Strange Days….. Dealing With Self Isolation, Fear & Panic.

“Panic is a sudden desertion of us, and going over to the enemy of our imagination.” – Christian Nestell Bovee

The current situation with Coronavirus has probably given a lot of people an insight into panic, and how our brain and body reacts to situations of immense stress and fear.

The well used phrase ‘panic buying’ sums it up perfectly.  As soon as we are confronted with fear, we go into fight or flight; this is our primeval reaction that has been hardwired into our brains during prehistoric times (Understanding Anxiety, Panic & Depression: Part 1 – Anxiety).  This is just another example of where this built-in response isn’t really suited to the modern world.  It is natural to want to protect ourselves and our loved ones, hence why some people have turned to stockpiling food, but this has a negative effect on the communities that we live in. Read more

Time to Get Outdoors, Whatever the Weather….

I guess it is stating the obvious to say that the weather has a massive impact on our mood.  When the sun shines we generally feel better than when it is wet windy and grey.

Normally I don’t mind a bit of rain and wind; after all, us Brits are used to it (sniggers from my friends and relatives in South Africa) but the last couple of months have been a real struggle for me.  It seems as though every day I have had to battle through high winds, and wade through sticky, gooey mud.  I battle depression anyway, but I find that the worse the weather, the lower my mood.

One of my neighbours recently saw me walking down the road with Leo in the rain; he smiled and said “that’s why I have a cat….” can’t really argue with that.

This year the storms seem relentless, and the normal, cold crisp, frosty days of winter that I really love, have been very scarce. Read more

Getting Back Into Running.

Over the last couple of months I have really fallen out of love with running; I can’t really explain why, but all motivation evaporated, and I hit rock bottom with it.

Kim thought that maybe I was just tired and needed a rest; which made sense considering all the running I have done over the last few months.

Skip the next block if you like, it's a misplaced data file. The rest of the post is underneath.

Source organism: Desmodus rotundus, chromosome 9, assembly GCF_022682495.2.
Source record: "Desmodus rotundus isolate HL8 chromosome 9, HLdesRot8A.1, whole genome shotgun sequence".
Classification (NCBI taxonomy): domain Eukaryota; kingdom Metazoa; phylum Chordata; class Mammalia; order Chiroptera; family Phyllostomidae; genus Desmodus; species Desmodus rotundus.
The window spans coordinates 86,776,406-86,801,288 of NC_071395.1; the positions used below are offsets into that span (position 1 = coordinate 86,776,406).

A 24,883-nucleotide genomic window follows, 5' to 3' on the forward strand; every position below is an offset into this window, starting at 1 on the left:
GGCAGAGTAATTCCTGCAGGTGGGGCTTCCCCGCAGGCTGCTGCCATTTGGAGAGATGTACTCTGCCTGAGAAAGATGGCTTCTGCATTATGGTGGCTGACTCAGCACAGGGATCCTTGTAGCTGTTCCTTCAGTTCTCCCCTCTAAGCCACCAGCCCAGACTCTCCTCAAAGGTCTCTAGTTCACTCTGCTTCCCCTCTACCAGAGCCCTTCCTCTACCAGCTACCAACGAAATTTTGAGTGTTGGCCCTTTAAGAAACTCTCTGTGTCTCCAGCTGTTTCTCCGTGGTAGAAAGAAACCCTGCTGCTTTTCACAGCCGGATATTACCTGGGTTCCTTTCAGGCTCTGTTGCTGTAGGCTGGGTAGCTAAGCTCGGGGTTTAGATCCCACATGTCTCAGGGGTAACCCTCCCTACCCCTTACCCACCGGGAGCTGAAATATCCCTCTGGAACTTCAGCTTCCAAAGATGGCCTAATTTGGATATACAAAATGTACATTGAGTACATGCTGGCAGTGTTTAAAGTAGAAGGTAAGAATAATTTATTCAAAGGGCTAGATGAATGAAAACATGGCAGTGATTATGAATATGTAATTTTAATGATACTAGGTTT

While it made sense, I didn’t feel like this was the whole reason for my slump.

I put a lot of pressure on myself, and it’s this pressure that I just can’t really deal with or release.  For some reason I could not run less than my normal 11km route; to do any less seemed like some sort of failure.  I also had to keep around the same time despite telling myself that the time was irrelevant, especially when doing the Race At Your Pace challenges; all that matters then is the distance. Read more

Alastair Campbell: Depression & Me. Another Great Mental Health Documentary.

This was another great documentary by the BBC for Mental Health Awareness Week; and again, it was great to see a public figure being so open in sharing their struggle with a mental health issue.

Like most words related to mental health issues, depression is wildly misused.  As we saw with Alastair Campbell, depression is not just feeling sad or unhappy for a short while; it is a long term, daily struggle and it can make your mood change in split seconds.

The main question raised by the documentary was the use of medication as a treatment.  It was plain to see that the medication Alastair was taking only helped to reduce the feelings of depression; his family were shocked that he could switch from feeling fine to being in a depressed state in just a matter of seconds whilst being on medication. Read more

Marathon Man – My Running Journey, Part 1.

Monday 6th May 2019 will forever be marked as one of the greatest days of my life; the day I completed the Milton Keynes Marathon!

All the books and articles about mental health that I have read say that exercise is great therapy; walking the dog worked, but I wanted more, I wanted to lose the Homer Simpson gut that too much alcohol had given me; I also wanted to achieve something, anything.

I started running short distances because that’s all I could manage, the problem was that I had no idea how far I was going, so I decided to get a running app on my phone called ‘Map My Run’.  The first recorded distance I achieved was 4.75k, which was a pretty good effort.

Motivation was a big problem for me, especially when the depression got bad; it’s easy to talk yourself out of things at the best of times, but when I hit rock bottom I just couldn’t scrape myself off the sofa.  I needed a goal, something that would get me out and running. Read more